A federal appeals court has rejected a suit challenging Alabama's property tax structure.
The 11th U.S. Circuit Court of Appeals in Atlanta ruled against black and white plaintiffs from Sumter and Lawrence counties who contended that Alabama's property tax system is rooted in racial discrimination and cripples the ability of rural, predominantly black school systems to raise revenue.
A three-judge panel of the 11th Circuit rejected their challenges to Alabama's cap on property tax rates and the state's system of classifying property.
A three-judge panel from the 11th U.S. Circuit Court of Appeals will hold 15 hearings in Montgomery next week, the latest in the court's practice of holding hearings across the southeast.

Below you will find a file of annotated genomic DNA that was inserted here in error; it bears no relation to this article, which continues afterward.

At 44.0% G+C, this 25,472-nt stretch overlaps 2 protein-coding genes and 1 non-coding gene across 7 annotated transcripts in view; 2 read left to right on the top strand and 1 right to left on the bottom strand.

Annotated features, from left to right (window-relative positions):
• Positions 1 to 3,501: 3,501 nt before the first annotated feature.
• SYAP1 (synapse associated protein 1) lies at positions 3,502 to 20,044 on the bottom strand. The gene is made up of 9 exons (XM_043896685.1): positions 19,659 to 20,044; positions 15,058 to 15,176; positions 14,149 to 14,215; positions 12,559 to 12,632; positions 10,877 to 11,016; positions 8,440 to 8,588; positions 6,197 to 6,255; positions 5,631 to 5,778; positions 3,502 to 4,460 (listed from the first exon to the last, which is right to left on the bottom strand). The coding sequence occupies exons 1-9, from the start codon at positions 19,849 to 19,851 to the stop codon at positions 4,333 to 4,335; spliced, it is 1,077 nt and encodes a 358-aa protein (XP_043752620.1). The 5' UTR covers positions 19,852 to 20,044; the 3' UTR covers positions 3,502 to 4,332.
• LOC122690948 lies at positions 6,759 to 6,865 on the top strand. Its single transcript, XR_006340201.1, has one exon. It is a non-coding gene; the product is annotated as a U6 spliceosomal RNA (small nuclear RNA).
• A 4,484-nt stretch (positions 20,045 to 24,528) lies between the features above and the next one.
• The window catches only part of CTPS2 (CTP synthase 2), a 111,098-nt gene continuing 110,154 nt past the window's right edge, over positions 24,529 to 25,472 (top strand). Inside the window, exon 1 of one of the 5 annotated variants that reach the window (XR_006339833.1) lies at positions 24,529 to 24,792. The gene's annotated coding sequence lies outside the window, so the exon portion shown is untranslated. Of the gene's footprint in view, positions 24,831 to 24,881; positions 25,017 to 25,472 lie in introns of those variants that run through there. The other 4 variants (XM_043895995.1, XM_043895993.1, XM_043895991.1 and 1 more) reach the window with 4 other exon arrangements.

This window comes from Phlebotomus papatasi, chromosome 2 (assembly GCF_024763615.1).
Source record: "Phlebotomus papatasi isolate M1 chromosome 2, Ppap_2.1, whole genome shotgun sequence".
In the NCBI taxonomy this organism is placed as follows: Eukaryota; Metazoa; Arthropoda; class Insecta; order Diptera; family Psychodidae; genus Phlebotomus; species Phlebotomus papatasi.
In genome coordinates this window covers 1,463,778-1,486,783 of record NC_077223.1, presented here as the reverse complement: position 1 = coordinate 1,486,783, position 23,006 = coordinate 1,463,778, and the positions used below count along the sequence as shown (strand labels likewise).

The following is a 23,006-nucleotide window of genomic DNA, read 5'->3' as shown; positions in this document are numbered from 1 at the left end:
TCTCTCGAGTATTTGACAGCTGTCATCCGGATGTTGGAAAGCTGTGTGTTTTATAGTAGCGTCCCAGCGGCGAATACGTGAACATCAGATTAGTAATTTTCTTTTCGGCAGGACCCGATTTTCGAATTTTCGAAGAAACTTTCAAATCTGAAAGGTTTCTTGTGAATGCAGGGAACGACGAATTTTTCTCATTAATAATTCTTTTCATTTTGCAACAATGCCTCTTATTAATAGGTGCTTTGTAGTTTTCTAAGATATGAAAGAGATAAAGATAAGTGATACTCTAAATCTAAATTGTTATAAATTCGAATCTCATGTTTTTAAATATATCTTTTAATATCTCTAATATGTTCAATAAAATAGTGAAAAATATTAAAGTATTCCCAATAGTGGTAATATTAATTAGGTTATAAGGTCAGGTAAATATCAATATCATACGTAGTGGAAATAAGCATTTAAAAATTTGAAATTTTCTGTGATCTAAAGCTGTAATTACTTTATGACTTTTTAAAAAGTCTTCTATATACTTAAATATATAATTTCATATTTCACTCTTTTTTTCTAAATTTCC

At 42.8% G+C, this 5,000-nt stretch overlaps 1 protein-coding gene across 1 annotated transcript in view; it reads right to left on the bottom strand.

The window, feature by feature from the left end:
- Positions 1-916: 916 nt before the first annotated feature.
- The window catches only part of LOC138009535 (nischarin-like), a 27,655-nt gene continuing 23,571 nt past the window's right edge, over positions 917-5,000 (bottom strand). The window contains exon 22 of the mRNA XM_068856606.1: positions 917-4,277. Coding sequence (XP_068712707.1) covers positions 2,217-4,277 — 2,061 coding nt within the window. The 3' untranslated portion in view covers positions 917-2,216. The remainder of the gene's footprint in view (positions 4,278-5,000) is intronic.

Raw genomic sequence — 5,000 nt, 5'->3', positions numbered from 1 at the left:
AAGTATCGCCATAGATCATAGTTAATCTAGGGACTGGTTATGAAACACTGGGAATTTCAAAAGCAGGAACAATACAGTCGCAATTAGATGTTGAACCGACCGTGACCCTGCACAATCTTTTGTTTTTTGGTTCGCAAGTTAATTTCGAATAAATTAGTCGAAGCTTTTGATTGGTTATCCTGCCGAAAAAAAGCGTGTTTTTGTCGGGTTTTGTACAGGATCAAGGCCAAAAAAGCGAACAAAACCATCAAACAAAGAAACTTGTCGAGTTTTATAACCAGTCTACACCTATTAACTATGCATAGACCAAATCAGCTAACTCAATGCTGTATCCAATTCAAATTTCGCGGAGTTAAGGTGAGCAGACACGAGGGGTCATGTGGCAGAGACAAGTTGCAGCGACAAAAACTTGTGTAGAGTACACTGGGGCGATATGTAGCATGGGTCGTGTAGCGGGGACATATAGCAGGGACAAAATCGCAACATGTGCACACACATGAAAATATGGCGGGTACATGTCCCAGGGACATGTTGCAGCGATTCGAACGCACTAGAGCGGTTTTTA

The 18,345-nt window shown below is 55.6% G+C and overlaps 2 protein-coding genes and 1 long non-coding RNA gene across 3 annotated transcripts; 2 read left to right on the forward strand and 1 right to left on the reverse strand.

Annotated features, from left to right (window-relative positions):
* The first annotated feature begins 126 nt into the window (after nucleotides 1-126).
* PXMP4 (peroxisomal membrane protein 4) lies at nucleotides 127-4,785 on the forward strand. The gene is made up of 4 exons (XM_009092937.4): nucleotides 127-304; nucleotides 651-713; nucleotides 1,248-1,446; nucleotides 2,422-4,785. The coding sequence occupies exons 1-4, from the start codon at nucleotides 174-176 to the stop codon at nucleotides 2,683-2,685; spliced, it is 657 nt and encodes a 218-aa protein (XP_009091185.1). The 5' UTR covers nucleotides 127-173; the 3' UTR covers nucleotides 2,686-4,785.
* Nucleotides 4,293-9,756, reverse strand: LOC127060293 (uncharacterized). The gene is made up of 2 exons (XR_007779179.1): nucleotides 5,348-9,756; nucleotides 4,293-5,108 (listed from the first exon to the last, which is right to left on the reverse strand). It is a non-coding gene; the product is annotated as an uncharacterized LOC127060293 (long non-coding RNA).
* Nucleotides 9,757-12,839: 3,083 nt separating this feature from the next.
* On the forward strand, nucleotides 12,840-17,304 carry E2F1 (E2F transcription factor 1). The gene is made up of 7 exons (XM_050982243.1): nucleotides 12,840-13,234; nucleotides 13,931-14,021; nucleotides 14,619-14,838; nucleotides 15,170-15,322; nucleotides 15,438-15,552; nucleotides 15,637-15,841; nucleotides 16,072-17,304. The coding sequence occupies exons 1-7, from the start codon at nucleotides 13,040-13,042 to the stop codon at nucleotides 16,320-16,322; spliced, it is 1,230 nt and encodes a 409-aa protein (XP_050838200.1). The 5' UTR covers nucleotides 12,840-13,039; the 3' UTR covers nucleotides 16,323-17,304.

At least four of the hearings to be held Tuesday through Friday involve Alabama cases.
One of the hearings set for Wednesday is regarding an issue that is part of a lawsuit challenging a state law that prohibits the Alabama Education Association and the Alabama State Employees Association from using automatic payroll deduction to collect dues from workers.
The state of Alabama is asking the U.S. Supreme Court to review part of its law cracking down on illegal immigration.
The state asked the judges Tuesday to review a section of the law that makes it a crime to assist, harbor or transport anyone who's in the country illegally.
Opponents of the law have called the section inhumane, but the state says it doesn't conflict with federal law. It also says the justices haven't reviewed a similar law in other states including Arizona.